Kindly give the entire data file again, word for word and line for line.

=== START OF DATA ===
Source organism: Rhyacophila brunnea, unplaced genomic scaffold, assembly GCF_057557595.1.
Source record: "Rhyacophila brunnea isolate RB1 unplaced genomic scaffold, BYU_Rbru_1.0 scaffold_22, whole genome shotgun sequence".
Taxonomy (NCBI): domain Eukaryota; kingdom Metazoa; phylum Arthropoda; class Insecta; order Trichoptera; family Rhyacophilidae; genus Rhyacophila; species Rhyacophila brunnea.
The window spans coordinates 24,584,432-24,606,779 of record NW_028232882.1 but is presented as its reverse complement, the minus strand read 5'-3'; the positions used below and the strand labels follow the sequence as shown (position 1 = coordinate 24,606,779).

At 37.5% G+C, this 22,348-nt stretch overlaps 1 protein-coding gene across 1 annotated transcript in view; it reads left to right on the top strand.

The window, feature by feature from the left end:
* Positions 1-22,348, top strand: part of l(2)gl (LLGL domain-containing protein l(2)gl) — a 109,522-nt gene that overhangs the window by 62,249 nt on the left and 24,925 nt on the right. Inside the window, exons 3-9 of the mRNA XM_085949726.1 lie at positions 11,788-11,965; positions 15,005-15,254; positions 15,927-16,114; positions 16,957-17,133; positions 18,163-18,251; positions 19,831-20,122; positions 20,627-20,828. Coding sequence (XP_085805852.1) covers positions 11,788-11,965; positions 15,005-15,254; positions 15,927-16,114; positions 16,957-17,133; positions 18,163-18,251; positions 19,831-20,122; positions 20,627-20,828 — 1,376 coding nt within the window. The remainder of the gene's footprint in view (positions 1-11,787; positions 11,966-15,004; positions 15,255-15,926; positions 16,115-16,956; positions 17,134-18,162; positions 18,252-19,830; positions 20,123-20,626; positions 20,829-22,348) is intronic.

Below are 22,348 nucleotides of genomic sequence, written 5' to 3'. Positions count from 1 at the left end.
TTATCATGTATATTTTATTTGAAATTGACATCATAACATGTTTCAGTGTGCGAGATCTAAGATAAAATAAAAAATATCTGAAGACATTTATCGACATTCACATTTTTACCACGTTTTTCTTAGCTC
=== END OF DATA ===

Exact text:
Source organism: Rhyacophila brunnea, unplaced genomic scaffold, assembly GCF_057557595.1.
Source record: "Rhyacophila brunnea isolate RB1 unplaced genomic scaffold, BYU_Rbru_1.0 scaffold_22, whole genome shotgun sequence".
Taxonomy (NCBI): domain Eukaryota; kingdom Metazoa; phylum Arthropoda; class Insecta; order Trichoptera; family Rhyacophilidae; genus Rhyacophila; species Rhyacophila brunnea.
The window spans coordinates 24,584,432-24,606,779 of record NW_028232882.1 but is presented as its reverse complement, the minus strand read 5'-3'; the positions used below and the strand labels follow the sequence as shown (position 1 = coordinate 24,606,779).

At 37.5% G+C, this 22,348-nt stretch overlaps 1 protein-coding gene across 1 annotated transcript in view; it reads left to right on the top strand.

The window, feature by feature from the left end:
* Positions 1-22,348, top strand: part of l(2)gl (LLGL domain-containing protein l(2)gl) — a 109,522-nt gene that overhangs the window by 62,249 nt on the left and 24,925 nt on the right. Inside the window, exons 3-9 of the mRNA XM_085949726.1 lie at positions 11,788-11,965; positions 15,005-15,254; positions 15,927-16,114; positions 16,957-17,133; positions 18,163-18,251; positions 19,831-20,122; positions 20,627-20,828. Coding sequence (XP_085805852.1) covers positions 11,788-11,965; positions 15,005-15,254; positions 15,927-16,114; positions 16,957-17,133; positions 18,163-18,251; positions 19,831-20,122; positions 20,627-20,828 — 1,376 coding nt within the window. The remainder of the gene's footprint in view (positions 1-11,787; positions 11,966-15,004; positions 15,255-15,926; positions 16,115-16,956; positions 17,134-18,162; positions 18,252-19,830; positions 20,123-20,626; positions 20,829-22,348) is intronic.

Below are 22,348 nucleotides of genomic sequence, written 5' to 3'. Positions count from 1 at the left end.
TTATCATGTATATTTTATTTGAAATTGACATCATAACATGTTTCAGTGTGCGAGATCTAAGATAAAATAAAAAATATCTGAAGACATTTATCGACATTCACATTTTTACCACGTTTTTCTTAGCTC